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California becomes the 18th state to introduce right to repair bill

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But it’ll be an uphill battle to get it passed into law

iphone 5 teardown (ifixit) Photo: iFixit

California has become the latest state to propose the Right to Repair Act, which would require electronics manufacturers to make repair information and parts available to product owners and to third-party repair shops and services.

The bill was proposed earlier this week by California Assemblymember Susan Talamantes Eggman, and would require companies like Apple to make it possible for customers to repair their devices on their own or at places other than Apple Stores or approved Apple retailers.

California joins 17 other states — Washington, Massachusetts, Vermont, New York, Hawaii, Illinois, Iowa, Kansas, Minnesota, Missouri, North Carolina, Nebraska, New Hampshire, New Jersey, Oklahoma, Tennessee, and Virginia — which have proposed similar legislation.

That said, it’ll be an uphill battle to get right to repair legislation to pass. Most major tech companies, including Apple and Microsoft are opposed to the idea of letting users fix their own devices on the grounds that it poses a security risk to users. That means that the bill will almost certainly have to face the full force of these company’s considerable financial and political capital that will be used to lobby against any new legislation.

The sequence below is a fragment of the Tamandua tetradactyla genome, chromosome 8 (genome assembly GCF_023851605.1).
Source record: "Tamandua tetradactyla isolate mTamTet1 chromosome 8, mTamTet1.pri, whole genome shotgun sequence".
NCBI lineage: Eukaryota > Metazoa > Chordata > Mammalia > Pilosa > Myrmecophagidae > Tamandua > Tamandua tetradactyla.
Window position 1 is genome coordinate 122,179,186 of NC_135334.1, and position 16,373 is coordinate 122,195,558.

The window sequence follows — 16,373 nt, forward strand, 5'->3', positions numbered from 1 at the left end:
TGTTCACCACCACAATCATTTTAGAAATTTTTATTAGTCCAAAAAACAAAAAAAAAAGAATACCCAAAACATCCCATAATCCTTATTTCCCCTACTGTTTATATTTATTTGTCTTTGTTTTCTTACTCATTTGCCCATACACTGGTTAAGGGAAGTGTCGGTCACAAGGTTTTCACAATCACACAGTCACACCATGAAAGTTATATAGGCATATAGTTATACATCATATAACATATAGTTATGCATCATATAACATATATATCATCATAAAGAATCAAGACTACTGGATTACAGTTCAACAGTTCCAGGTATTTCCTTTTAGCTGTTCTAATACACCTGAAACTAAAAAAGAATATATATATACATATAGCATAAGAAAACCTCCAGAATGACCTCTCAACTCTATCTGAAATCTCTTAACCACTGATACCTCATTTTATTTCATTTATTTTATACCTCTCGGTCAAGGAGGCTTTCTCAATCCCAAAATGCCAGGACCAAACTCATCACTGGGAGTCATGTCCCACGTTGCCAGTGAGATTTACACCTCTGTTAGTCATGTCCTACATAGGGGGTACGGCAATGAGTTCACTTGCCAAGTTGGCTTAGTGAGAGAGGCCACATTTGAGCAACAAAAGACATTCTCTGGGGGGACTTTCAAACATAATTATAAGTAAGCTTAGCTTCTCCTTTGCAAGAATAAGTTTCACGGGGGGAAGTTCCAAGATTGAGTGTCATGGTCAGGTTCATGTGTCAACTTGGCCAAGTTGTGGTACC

We’ve already seen this play out before in New York, where a right to repair bill languished for months in the New York’s state legislature before fizzling out. On the other hand, as Motherboard points out, California also has some of the best repair laws on the books already, requiring that companies offer service for electronic devices for at least seven years. Maybe things will work out this time.

Update April 17th, 2019: Added proper photo attribution.